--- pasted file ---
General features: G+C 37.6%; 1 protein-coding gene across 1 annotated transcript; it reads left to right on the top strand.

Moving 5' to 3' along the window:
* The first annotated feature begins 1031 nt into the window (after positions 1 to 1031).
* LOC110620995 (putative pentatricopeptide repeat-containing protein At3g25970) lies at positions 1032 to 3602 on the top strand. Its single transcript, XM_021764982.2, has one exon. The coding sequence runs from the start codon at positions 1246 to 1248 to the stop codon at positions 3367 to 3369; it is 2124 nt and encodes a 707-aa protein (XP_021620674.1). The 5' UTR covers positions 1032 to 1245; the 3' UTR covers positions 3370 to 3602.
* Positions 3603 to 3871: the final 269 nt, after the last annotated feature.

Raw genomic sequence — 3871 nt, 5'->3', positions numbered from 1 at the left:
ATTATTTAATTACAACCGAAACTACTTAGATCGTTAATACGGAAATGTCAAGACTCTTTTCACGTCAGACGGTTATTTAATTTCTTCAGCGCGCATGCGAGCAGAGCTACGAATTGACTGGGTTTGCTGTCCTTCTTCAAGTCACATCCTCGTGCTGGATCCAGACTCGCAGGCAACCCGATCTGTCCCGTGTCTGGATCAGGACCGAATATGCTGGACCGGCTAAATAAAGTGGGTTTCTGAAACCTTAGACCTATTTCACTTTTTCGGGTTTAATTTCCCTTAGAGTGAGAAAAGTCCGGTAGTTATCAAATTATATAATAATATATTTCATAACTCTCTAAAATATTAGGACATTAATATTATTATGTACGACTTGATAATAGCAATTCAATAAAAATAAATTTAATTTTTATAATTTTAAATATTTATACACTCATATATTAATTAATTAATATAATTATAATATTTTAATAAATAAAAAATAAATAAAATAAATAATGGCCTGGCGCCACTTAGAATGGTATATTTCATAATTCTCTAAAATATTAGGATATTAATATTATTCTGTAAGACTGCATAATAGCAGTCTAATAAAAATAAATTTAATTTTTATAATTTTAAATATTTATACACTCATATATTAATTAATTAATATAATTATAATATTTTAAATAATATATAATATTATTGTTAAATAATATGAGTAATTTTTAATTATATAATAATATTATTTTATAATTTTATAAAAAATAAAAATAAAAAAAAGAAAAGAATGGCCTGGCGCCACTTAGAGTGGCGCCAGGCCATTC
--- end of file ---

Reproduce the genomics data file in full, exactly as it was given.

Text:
General features: G+C 37.6%; 1 protein-coding gene across 1 annotated transcript; it reads left to right on the top strand.

Moving 5' to 3' along the window:
* The first annotated feature begins 1031 nt into the window (after positions 1 to 1031).
* LOC110620995 (putative pentatricopeptide repeat-containing protein At3g25970) lies at positions 1032 to 3602 on the top strand. Its single transcript, XM_021764982.2, has one exon. The coding sequence runs from the start codon at positions 1246 to 1248 to the stop codon at positions 3367 to 3369; it is 2124 nt and encodes a 707-aa protein (XP_021620674.1). The 5' UTR covers positions 1032 to 1245; the 3' UTR covers positions 3370 to 3602.
* Positions 3603 to 3871: the final 269 nt, after the last annotated feature.

Raw genomic sequence — 3871 nt, 5'->3', positions numbered from 1 at the left:
ATTATTTAATTACAACCGAAACTACTTAGATCGTTAATACGGAAATGTCAAGACTCTTTTCACGTCAGACGGTTATTTAATTTCTTCAGCGCGCATGCGAGCAGAGCTACGAATTGACTGGGTTTGCTGTCCTTCTTCAAGTCACATCCTCGTGCTGGATCCAGACTCGCAGGCAACCCGATCTGTCCCGTGTCTGGATCAGGACCGAATATGCTGGACCGGCTAAATAAAGTGGGTTTCTGAAACCTTAGACCTATTTCACTTTTTCGGGTTTAATTTCCCTTAGAGTGAGAAAAGTCCGGTAGTTATCAAATTATATAATAATATATTTCATAACTCTCTAAAATATTAGGACATTAATATTATTATGTACGACTTGATAATAGCAATTCAATAAAAATAAATTTAATTTTTATAATTTTAAATATTTATACACTCATATATTAATTAATTAATATAATTATAATATTTTAATAAATAAAAAATAAATAAAATAAATAATGGCCTGGCGCCACTTAGAATGGTATATTTCATAATTCTCTAAAATATTAGGATATTAATATTATTCTGTAAGACTGCATAATAGCAGTCTAATAAAAATAAATTTAATTTTTATAATTTTAAATATTTATACACTCATATATTAATTAATTAATATAATTATAATATTTTAAATAATATATAATATTATTGTTAAATAATATGAGTAATTTTTAATTATATAATAATATTATTTTATAATTTTATAAAAAATAAAAATAAAAAAAAGAAAAGAATGGCCTGGCGCCACTTAGAGTGGCGCCAGGCCATTC